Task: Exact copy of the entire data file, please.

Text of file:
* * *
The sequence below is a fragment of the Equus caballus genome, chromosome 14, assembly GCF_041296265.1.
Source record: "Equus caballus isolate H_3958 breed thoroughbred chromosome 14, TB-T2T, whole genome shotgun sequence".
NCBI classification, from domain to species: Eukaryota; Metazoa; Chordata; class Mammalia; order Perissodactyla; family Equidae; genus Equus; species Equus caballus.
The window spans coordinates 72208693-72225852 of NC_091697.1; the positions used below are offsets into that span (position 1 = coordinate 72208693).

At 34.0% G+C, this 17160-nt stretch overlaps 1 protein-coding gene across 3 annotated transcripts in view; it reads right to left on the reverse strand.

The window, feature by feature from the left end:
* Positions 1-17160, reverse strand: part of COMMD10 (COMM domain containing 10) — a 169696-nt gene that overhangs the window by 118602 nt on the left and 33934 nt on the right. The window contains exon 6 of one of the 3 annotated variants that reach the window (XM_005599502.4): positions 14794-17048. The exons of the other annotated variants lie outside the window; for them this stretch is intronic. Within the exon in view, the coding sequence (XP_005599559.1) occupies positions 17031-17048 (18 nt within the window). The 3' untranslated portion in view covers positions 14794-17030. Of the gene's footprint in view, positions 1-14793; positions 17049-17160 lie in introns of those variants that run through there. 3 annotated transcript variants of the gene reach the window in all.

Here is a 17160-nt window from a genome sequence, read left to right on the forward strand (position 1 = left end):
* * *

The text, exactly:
The sequence below is a fragment of the Equus caballus genome, chromosome 14, assembly GCF_041296265.1.
Source record: "Equus caballus isolate H_3958 breed thoroughbred chromosome 14, TB-T2T, whole genome shotgun sequence".
NCBI classification, from domain to species: Eukaryota; Metazoa; Chordata; class Mammalia; order Perissodactyla; family Equidae; genus Equus; species Equus caballus.
The window spans coordinates 72208693-72225852 of NC_091697.1; the positions used below are offsets into that span (position 1 = coordinate 72208693).

At 34.0% G+C, this 17160-nt stretch overlaps 1 protein-coding gene across 3 annotated transcripts in view; it reads right to left on the reverse strand.

The window, feature by feature from the left end:
* Positions 1-17160, reverse strand: part of COMMD10 (COMM domain containing 10) — a 169696-nt gene that overhangs the window by 118602 nt on the left and 33934 nt on the right. The window contains exon 6 of one of the 3 annotated variants that reach the window (XM_005599502.4): positions 14794-17048. The exons of the other annotated variants lie outside the window; for them this stretch is intronic. Within the exon in view, the coding sequence (XP_005599559.1) occupies positions 17031-17048 (18 nt within the window). The 3' untranslated portion in view covers positions 14794-17030. Of the gene's footprint in view, positions 1-14793; positions 17049-17160 lie in introns of those variants that run through there. 3 annotated transcript variants of the gene reach the window in all.

Here is a 17160-nt window from a genome sequence, read left to right on the forward strand (position 1 = left end):